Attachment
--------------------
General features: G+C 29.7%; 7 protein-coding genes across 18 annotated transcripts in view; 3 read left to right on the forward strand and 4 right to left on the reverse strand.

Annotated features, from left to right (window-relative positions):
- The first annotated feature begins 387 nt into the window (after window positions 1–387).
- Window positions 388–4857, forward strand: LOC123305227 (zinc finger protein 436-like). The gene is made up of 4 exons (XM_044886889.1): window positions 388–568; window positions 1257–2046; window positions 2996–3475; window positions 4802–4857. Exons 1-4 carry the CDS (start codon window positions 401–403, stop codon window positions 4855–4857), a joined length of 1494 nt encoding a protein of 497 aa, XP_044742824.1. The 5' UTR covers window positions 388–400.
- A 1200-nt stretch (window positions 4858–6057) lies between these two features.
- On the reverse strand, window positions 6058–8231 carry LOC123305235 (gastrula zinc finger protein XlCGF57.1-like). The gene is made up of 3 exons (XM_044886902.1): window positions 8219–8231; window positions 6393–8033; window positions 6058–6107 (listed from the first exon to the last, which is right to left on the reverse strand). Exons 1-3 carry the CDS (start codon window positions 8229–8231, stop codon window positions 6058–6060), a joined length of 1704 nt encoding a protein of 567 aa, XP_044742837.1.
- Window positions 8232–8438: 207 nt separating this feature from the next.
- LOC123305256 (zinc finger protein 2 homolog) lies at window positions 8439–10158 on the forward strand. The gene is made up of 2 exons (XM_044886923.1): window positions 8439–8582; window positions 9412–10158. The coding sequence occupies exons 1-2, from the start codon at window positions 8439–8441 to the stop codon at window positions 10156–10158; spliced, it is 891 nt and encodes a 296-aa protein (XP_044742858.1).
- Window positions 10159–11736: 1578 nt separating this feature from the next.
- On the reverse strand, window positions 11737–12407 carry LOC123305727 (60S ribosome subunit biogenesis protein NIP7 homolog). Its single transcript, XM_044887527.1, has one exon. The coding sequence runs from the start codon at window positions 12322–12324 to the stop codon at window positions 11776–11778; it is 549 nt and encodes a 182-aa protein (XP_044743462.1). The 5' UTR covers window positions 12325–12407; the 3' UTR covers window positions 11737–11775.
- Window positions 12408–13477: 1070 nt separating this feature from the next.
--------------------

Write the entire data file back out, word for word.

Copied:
General features: G+C 29.7%; 7 protein-coding genes across 18 annotated transcripts in view; 3 read left to right on the forward strand and 4 right to left on the reverse strand.

Annotated features, from left to right (window-relative positions):
- The first annotated feature begins 387 nt into the window (after window positions 1–387).
- Window positions 388–4857, forward strand: LOC123305227 (zinc finger protein 436-like). The gene is made up of 4 exons (XM_044886889.1): window positions 388–568; window positions 1257–2046; window positions 2996–3475; window positions 4802–4857. Exons 1-4 carry the CDS (start codon window positions 401–403, stop codon window positions 4855–4857), a joined length of 1494 nt encoding a protein of 497 aa, XP_044742824.1. The 5' UTR covers window positions 388–400.
- A 1200-nt stretch (window positions 4858–6057) lies between these two features.
- On the reverse strand, window positions 6058–8231 carry LOC123305235 (gastrula zinc finger protein XlCGF57.1-like). The gene is made up of 3 exons (XM_044886902.1): window positions 8219–8231; window positions 6393–8033; window positions 6058–6107 (listed from the first exon to the last, which is right to left on the reverse strand). Exons 1-3 carry the CDS (start codon window positions 8229–8231, stop codon window positions 6058–6060), a joined length of 1704 nt encoding a protein of 567 aa, XP_044742837.1.
- Window positions 8232–8438: 207 nt separating this feature from the next.
- LOC123305256 (zinc finger protein 2 homolog) lies at window positions 8439–10158 on the forward strand. The gene is made up of 2 exons (XM_044886923.1): window positions 8439–8582; window positions 9412–10158. The coding sequence occupies exons 1-2, from the start codon at window positions 8439–8441 to the stop codon at window positions 10156–10158; spliced, it is 891 nt and encodes a 296-aa protein (XP_044742858.1).
- Window positions 10159–11736: 1578 nt separating this feature from the next.
- On the reverse strand, window positions 11737–12407 carry LOC123305727 (60S ribosome subunit biogenesis protein NIP7 homolog). Its single transcript, XM_044887527.1, has one exon. The coding sequence runs from the start codon at window positions 12322–12324 to the stop codon at window positions 11776–11778; it is 549 nt and encodes a 182-aa protein (XP_044743462.1). The 5' UTR covers window positions 12325–12407; the 3' UTR covers window positions 11737–11775.
- Window positions 12408–13477: 1070 nt separating this feature from the next.